I want to start with the elephant in the room: I do realize there’s something problematic about this project. I am a relatively rich, definitely white and privileged middle-aged European woman who can afford to fly to the other side of the world to steal photos and stories. I can afford to drive around to have quite an adventure, to see how people go about their lives in the poorest part of North America. I love the area and I’m really interested in its politics, landscape, Southern Gothic literature, music, but above all I am deeply interested in its inhabitants, who live their lives with resilience and vigor, sometimes in extreme circumstances. But: the fact that I think it’s fantastic is pure exotism, because it’s not fantastic at all. It can – at times – be truly horrible. Because this is a many-layered and complicated subject I do not immediately know how to respond to this problem, other than with this book.

I am a photographer/writer with an irrational fear of nature and a deep love for the Deep South of the US. In 2016 I finished a book about the years I travelled the area extensively: Due to Lack of Interest Tomorrow Has Been Cancelled, a seven-year study dealing with the Southern Gothic imagery and literature, divided in 7 chapters that each address a particular (universal) fear: the fear of nature and The Sublime, of violence, of God and the Devil, of Life, of Death. It ended with a chapter about the human condition.

In southern Alabama I’d met (outsider) artist Butch Anthony, who – together with his entourage – formed a pocket of tolerance. People of all walks of life got along just fine, considering their differences of opinion, gender, class, race. By now I’ve known Butch for 9 years and his piece of land on Dogwood Trail to me represents Arcadia – albeit an odd one, involving lots of beer, cigarettes and endless Southern conversation with unruly folk. That’s why I returned again and again to spend time with Butch and his friends because I felt the need to address the global rise of nationalism and xenophobia: the fear of the other. Of people with another religion, political conviction, sexual preference, skin color or gender. But alas: this place, where people had managed to put aside their differences, has sadly changed. As a result of the chosen authority the angry hoi polloi feel supported and superior, and I wanted to understand why. Hence, this book Slowtime, Alabama & The Beautiful Sadness.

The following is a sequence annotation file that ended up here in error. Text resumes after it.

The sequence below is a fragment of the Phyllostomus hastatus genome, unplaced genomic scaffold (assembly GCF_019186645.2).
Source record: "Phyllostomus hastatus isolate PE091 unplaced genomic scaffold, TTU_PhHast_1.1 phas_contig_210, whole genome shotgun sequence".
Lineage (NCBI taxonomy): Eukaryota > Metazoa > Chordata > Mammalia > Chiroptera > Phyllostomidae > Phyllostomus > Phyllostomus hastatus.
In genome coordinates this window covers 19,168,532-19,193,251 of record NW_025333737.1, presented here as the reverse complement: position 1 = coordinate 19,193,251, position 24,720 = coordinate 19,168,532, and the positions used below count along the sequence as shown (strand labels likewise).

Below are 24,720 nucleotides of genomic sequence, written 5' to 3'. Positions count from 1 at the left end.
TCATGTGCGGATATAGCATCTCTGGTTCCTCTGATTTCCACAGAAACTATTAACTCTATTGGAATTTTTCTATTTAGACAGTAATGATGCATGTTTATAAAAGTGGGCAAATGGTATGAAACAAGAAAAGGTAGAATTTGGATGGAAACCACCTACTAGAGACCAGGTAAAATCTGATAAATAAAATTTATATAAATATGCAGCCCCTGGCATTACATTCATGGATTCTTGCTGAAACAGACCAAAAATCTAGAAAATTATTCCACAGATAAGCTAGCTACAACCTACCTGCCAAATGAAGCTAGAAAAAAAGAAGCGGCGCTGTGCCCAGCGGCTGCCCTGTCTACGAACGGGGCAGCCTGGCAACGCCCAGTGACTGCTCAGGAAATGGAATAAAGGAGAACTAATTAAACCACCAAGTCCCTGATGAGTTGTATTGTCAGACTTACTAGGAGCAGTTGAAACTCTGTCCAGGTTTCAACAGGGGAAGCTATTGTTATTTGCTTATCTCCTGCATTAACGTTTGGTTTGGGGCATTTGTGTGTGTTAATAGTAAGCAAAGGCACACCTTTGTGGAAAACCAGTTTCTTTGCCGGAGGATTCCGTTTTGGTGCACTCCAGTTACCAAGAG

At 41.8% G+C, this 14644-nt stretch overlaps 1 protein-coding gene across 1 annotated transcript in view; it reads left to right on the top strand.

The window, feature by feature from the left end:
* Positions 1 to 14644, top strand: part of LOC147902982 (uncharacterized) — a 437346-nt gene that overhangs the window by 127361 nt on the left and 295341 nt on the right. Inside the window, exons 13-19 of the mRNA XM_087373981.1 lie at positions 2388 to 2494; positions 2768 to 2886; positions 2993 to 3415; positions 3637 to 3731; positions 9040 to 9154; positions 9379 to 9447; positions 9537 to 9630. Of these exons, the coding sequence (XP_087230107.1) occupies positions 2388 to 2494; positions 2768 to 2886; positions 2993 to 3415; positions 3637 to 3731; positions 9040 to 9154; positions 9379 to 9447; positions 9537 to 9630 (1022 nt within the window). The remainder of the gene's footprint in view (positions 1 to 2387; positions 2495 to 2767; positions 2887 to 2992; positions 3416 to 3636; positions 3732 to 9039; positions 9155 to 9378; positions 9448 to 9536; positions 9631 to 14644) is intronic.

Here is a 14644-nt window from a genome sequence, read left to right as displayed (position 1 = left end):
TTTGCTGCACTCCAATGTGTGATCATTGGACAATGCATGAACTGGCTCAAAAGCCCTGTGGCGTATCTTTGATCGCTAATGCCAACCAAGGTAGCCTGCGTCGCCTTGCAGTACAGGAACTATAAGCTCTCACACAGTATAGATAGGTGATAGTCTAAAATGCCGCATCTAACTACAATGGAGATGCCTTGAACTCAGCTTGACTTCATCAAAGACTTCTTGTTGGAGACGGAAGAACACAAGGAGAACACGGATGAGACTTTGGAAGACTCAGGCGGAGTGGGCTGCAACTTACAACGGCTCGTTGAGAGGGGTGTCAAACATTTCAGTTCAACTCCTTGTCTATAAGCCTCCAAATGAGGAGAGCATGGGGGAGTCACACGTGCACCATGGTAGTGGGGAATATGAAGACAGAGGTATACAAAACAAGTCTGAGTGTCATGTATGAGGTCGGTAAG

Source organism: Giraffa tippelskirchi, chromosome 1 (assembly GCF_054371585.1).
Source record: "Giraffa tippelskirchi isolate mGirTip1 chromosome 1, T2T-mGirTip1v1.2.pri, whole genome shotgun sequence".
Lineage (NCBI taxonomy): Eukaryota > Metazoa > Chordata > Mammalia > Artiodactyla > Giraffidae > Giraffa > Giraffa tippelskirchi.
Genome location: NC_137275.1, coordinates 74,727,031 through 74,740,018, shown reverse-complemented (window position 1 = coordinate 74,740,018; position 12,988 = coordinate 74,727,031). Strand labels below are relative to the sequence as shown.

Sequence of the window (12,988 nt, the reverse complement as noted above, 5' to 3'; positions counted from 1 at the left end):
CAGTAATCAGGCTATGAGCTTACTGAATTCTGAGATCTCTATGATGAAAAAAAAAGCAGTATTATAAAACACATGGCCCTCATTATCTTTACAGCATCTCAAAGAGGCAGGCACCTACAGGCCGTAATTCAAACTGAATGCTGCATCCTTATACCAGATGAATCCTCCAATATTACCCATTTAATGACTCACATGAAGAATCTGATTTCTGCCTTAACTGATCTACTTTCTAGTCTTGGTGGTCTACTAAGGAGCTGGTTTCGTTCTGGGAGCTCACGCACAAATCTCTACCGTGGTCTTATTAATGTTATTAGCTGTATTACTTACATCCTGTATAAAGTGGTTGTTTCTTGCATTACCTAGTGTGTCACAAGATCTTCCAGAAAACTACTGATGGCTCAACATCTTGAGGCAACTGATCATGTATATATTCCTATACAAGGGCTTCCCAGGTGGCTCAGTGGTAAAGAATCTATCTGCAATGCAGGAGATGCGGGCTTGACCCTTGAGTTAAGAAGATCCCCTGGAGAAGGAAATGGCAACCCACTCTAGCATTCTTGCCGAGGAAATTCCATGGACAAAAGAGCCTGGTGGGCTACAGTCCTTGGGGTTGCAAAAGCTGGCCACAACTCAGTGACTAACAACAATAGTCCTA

For a photographer it’s not obvious to write, but I stumbled upon story after story, and some things are better told than photographed because the magic of a place should be imagined, rather than shown. And because it’s important to acknowledge the giants from the past, a lot of inspiration for the graphic design has been drawn from the absolute standard for a book in which text is equally important as image, the collaboration of James Agee and Walker Evans about the Deep South: Let Us Praise Now Famous Men (1939). But also, The Home Place (1948) by Wright Morris and The Sweet Flypaper of Life (1955) by Roy DeCarava and Langston Hughes. La France de Profil (1952) by poet Claude Roy and photographer/graphic designer Paul Strand has been an influence as well because of Strand’s translation of conceptual structures into typographical image, placed next to the photographs, to accomplish a visual relation.

The framework of this publication consists of three major parts: Departure, Initiation and Return. This refers to the structure of the hero’s journey, or the Monomyth, a common template of stories that involves a hero(ine)” who goes on an adventure. This concept was popularized in 1949 by Joseph Campbell in his book The Hero with a Thousand Faces. In Slowtime, Alabama the 13 chapters, or stages, are subtitled after the 13 steps the “hero(ine)” has to follow to bring the journey to an end. (The use of the word hero(ine) however, has become, in and of itself, problematic, as it is, traditionally, a concept defined by a male point of view with man/human as the top of the pyramid, thus neglecting the role of women, nature, and the world at large.) The predominant color in this publication is haint blue, the color that the Gullah, the descendants of enslaved people, used to paint their front porches with, to scare away evil spirits.

So, once upon a time, quite a while ago now, I set out looking for a Wonderland. I had many adventures, conquered a couple of fears and accidentally developed some new ones along the way. I learned a few lessons and returned back home, changed forever. A fairy tale, if you will…

Book design: Michaël Snitker
Fonts: ABC Synt (Mono, Turbo), ABC Monument Grotesk
Paper: Sirio Pearl Shiny Blue, Emotion Natural White, Munken Premium Cream, Circle Offset White
Lithography: Wilco Art Books, Mariska Bijl
Print: Wilco Art Books
Binding: Wilco Art Books, Herman van Waarden
Publishing house: Fw:Books

This project and book have been made possible with generous financial support by the Mondriaan Fund, Fonds Anna Cornelis, Stichting Stokroos, Jaap Harten Fonds en Het Cultuurfonds

To purchase the book, try here